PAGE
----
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Rabies Concern: Hesitancy Among Pet Owners Sparks Potential Resurgence


Concerns over Vaccinating Dogs: A Dangerous Trend

The Dangers of Rabies

Hesitancy around vaccines has spilled over to pet owners in recent years, sparking concern about the resurgence of rabies, a virus that’s nearly always fatal.

The Importance of Vaccination

Some pet owners argue against vaccinating dogs – over concerns that vaccines shorten the canines’ lifespans or beliefs that vaccines can cause autism in dogs. But autism’s spectrum of symptoms is uniquely human and experts say anti-vaxxing campaigns among dog owners are especially dangerous considering the public health consequences of rabies.

“While, thankfully, we don’t see a lot of rabies, the consequence is disastrous,” said Dr. Rena Carlson, president of the American Veterinary Medical Association. “It’s essentially 100% fatal. So having a rabies vaccine for your cat and dog is really, really important on many levels.”

The Importance of Consultation

Carlson stressed how important it is for people to talk with their veterinarians about the vaccine and the risks a pet faces if it does not get vaccinated.

The Severe Nature of Rabies

Rabies spreads when an infected animal bites or scratches someone, invading mammals’ nervous systems. The virus becomes especially dangerous when it reaches the brain. The incubation period can last days or more than a year.

When rabies enters the brain, it causes flu-like symptoms that cause animals to become rabid, and develop brain swelling. The disease becomes fatal when an infected person or animal suddenly loses breathing and heart function.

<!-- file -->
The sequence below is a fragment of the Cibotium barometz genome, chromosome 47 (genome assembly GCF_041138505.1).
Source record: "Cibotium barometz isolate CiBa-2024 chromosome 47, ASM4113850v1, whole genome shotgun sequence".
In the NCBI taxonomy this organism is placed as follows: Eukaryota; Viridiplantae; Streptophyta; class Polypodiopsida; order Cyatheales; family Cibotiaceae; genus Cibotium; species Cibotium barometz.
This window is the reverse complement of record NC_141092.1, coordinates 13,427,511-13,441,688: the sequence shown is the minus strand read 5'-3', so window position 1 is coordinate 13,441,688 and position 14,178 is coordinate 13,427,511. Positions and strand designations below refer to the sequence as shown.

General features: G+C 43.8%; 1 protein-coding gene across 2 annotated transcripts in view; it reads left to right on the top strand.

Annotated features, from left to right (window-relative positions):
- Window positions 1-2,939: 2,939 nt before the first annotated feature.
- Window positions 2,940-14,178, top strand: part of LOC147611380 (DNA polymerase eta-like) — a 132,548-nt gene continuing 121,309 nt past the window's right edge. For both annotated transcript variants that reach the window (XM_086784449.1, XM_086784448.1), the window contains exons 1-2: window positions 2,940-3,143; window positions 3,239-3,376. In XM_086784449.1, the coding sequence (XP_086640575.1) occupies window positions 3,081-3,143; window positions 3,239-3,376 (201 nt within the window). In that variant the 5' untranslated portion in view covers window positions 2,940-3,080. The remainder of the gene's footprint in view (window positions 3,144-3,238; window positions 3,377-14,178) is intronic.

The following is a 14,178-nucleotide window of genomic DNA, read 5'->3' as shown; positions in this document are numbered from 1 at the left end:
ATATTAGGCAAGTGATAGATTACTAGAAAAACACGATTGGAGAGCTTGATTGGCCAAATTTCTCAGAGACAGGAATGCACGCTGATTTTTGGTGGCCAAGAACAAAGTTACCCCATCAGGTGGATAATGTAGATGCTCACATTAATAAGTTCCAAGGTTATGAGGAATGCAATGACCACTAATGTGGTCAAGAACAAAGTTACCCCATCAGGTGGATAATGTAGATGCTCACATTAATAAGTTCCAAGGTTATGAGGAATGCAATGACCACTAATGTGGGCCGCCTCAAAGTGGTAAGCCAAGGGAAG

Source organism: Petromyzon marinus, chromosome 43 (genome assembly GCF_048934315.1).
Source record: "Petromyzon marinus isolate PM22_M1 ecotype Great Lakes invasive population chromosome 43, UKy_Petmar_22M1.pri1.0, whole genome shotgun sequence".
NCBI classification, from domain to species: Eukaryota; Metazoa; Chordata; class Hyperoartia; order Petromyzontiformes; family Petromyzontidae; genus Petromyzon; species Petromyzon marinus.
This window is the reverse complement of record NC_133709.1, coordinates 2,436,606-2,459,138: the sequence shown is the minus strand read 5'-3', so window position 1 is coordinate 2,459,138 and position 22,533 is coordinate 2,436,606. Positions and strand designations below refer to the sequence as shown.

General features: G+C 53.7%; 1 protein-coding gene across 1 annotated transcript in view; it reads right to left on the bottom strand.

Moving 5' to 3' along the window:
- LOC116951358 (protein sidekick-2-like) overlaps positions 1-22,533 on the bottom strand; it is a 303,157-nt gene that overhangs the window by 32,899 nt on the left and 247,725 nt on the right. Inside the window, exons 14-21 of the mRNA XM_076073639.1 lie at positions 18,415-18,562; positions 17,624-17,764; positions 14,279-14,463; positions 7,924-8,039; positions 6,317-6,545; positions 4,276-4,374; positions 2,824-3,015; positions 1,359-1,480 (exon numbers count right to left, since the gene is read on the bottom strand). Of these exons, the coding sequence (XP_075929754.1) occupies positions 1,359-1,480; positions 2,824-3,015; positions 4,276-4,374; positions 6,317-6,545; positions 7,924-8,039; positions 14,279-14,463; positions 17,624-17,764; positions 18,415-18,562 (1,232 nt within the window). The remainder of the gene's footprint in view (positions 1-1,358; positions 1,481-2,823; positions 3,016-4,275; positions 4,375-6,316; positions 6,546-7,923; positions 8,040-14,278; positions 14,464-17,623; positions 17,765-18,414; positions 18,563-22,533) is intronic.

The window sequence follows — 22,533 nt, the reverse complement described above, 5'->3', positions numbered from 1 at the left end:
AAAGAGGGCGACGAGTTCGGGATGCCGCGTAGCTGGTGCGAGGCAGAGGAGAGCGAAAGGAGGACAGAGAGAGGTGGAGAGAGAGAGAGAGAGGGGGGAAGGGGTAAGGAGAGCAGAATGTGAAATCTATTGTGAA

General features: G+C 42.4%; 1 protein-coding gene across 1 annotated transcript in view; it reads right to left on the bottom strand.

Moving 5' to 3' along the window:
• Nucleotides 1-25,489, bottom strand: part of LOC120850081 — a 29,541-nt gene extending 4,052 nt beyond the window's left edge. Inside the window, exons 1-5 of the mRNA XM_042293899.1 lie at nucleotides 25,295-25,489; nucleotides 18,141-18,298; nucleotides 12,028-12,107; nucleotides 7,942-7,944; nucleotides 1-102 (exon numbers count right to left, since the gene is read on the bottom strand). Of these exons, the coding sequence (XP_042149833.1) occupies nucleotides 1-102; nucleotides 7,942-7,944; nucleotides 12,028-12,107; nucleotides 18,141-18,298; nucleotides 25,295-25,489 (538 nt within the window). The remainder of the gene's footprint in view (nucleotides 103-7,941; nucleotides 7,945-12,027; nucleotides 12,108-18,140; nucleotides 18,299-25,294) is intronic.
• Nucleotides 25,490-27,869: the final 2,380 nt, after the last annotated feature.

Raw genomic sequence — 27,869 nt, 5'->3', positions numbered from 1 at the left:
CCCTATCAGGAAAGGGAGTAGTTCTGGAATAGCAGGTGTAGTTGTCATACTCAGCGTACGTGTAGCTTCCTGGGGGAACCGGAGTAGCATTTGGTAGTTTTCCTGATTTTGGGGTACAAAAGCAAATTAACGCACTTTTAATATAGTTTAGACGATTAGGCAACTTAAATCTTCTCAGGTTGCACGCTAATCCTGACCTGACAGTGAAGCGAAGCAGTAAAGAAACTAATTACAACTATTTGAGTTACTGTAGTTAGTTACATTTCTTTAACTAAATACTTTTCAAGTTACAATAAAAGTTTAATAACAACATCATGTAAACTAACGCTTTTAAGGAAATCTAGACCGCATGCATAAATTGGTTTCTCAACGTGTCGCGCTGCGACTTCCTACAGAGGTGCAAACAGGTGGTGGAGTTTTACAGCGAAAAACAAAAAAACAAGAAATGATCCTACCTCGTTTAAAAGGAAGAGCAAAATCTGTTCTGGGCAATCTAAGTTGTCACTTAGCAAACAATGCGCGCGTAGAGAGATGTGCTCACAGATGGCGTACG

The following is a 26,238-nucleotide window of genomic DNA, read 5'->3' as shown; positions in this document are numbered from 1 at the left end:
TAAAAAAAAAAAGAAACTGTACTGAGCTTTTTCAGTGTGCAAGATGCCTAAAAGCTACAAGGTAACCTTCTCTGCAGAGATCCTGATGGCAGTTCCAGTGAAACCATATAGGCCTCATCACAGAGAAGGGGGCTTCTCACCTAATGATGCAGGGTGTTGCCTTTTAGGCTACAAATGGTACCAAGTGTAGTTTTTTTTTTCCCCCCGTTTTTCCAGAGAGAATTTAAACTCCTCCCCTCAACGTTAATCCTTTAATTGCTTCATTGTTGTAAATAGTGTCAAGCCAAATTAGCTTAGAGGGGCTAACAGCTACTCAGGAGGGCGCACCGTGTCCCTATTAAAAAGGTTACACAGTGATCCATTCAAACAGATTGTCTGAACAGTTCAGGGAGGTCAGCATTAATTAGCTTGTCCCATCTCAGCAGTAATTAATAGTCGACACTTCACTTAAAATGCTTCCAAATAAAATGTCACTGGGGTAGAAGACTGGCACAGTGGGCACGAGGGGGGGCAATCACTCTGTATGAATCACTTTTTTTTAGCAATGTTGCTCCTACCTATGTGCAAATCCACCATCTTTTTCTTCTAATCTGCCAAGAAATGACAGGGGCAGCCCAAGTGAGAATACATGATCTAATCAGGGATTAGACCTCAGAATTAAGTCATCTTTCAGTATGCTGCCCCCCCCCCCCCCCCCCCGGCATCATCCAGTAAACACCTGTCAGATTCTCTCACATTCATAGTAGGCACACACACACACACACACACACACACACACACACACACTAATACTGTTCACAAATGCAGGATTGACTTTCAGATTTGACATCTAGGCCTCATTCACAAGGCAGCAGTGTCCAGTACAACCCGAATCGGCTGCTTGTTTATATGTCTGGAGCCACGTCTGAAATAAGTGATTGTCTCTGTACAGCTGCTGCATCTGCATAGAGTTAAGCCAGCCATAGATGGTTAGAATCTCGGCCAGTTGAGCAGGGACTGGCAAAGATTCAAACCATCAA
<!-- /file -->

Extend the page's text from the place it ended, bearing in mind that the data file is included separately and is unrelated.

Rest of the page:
Concerning Trends in Canine Vaccine Hesitancy

Matt Motta, an assistant professor at Boston University School of Public Health, calls it a “spillover effect” among people hesitant about human vaccines, a population that ballooned during the COVID-19 pandemic. He worries that “canine vaccine hesitancy” could grow in states that mandate rabies vaccines. If those laws are dismantled, it would threaten decades-old health initiatives that have proven successful.

Addressing Misinformation

Motta and his sister, Dr. Gabriella Motta, a Pennsylvania veterinarian, published a 2023 study that found that nearly 40% of U.S. dog owners believe canine vaccines are unsafe. About 37% of owners thought their dogs could develop autism from vaccination.

The reality, Motta says, is the rabies vaccine is safe. About two in a million dogs get severe complications from a vaccine.

Dog autism isn’t a recognized condition, the AVMA and the Centers for Disease Control and Prevention told USA TODAY.

The Threat to Public Health

Motta warns that the refusal to vaccinate pets poses a public health threat. It not only endangers the pets themselves but also puts humans at risk.

Continuing Successful Health Initiatives

Health officials have worked for decades to eradicate canine rabies, utilizing successful public health campaigns including leash laws, animal shelters, and vaccinations. While there are few rabies deaths in the U.S., it is important to recognize the risk rabid animals still pose to both humans and pets.

The Importance of Vaccination Compliance

There doesn’t appear to be a significant drop-off in canine rabies vaccinations, despite some pet owners expressing vaccine hesitancy. Mandates requiring dog vaccination in most states are still largely followed.

The Need for Vigilance

Despite the successful efforts in reducing rabies cases, it is crucial to remember that rabies still circulates among wild animals. Prompt vaccination and responsible pet ownership remain key in protecting both pets and humans from the deadly virus.

The information contained in this article is for informational purposes only and is not intended as health or medical advice. Always consult a veterinarian or other qualified health provider for specific questions concerning your pets’ health and well-being.

Published: April 7, 2024, 09:03 GMT | Updated: April 7, 2024, 09:03 GMT

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